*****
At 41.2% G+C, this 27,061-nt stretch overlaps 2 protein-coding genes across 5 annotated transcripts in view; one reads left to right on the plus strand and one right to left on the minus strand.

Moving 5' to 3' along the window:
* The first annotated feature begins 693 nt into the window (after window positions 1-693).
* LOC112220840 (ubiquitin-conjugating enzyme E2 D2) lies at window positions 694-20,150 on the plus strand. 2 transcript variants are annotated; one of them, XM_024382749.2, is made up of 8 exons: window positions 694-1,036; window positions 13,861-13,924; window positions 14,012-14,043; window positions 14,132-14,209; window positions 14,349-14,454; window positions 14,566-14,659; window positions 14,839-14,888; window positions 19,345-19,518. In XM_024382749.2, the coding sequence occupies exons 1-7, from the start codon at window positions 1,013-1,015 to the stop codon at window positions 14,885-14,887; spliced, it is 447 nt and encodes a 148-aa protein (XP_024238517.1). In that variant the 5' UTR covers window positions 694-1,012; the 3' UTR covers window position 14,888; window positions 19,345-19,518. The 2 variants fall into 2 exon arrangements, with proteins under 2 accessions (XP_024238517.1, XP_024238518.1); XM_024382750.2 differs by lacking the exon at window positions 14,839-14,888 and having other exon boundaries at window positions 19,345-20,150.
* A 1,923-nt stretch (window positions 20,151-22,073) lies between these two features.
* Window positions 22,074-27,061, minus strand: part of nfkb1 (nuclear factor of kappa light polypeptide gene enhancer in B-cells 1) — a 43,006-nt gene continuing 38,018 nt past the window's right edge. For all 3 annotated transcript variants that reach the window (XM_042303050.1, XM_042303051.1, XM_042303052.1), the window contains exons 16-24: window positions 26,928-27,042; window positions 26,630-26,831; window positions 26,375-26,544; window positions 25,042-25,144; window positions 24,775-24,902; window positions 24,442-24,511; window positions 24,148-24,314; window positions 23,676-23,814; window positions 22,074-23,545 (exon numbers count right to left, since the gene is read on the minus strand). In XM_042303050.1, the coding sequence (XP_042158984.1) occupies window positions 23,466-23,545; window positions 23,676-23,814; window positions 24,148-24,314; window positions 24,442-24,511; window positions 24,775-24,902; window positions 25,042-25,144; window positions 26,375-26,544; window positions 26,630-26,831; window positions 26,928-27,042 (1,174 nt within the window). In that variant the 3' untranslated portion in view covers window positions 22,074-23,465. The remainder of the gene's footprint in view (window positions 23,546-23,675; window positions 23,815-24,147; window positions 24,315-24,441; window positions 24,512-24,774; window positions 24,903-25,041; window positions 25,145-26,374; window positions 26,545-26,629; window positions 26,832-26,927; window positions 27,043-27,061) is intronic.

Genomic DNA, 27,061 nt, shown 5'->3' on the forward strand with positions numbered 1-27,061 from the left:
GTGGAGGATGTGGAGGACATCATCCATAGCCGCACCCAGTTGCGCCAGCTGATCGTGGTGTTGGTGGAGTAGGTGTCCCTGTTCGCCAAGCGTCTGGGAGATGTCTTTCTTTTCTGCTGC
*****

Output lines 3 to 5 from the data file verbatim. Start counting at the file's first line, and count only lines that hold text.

* The first annotated feature begins 693 nt into the window (after window positions 1-693).
* LOC112220840 (ubiquitin-conjugating enzyme E2 D2) lies at window positions 694-20,150 on the plus strand. 2 transcript variants are annotated; one of them, XM_024382749.2, is made up of 8 exons: window positions 694-1,036; window positions 13,861-13,924; window positions 14,012-14,043; window positions 14,132-14,209; window positions 14,349-14,454; window positions 14,566-14,659; window positions 14,839-14,888; window positions 19,345-19,518. In XM_024382749.2, the coding sequence occupies exons 1-7, from the start codon at window positions 1,013-1,015 to the stop codon at window positions 14,885-14,887; spliced, it is 447 nt and encodes a 148-aa protein (XP_024238517.1). In that variant the 5' UTR covers window positions 694-1,012; the 3' UTR covers window position 14,888; window positions 19,345-19,518. The 2 variants fall into 2 exon arrangements, with proteins under 2 accessions (XP_024238517.1, XP_024238518.1); XM_024382750.2 differs by lacking the exon at window positions 14,839-14,888 and having other exon boundaries at window positions 19,345-20,150.
* A 1,923-nt stretch (window positions 20,151-22,073) lies between these two features.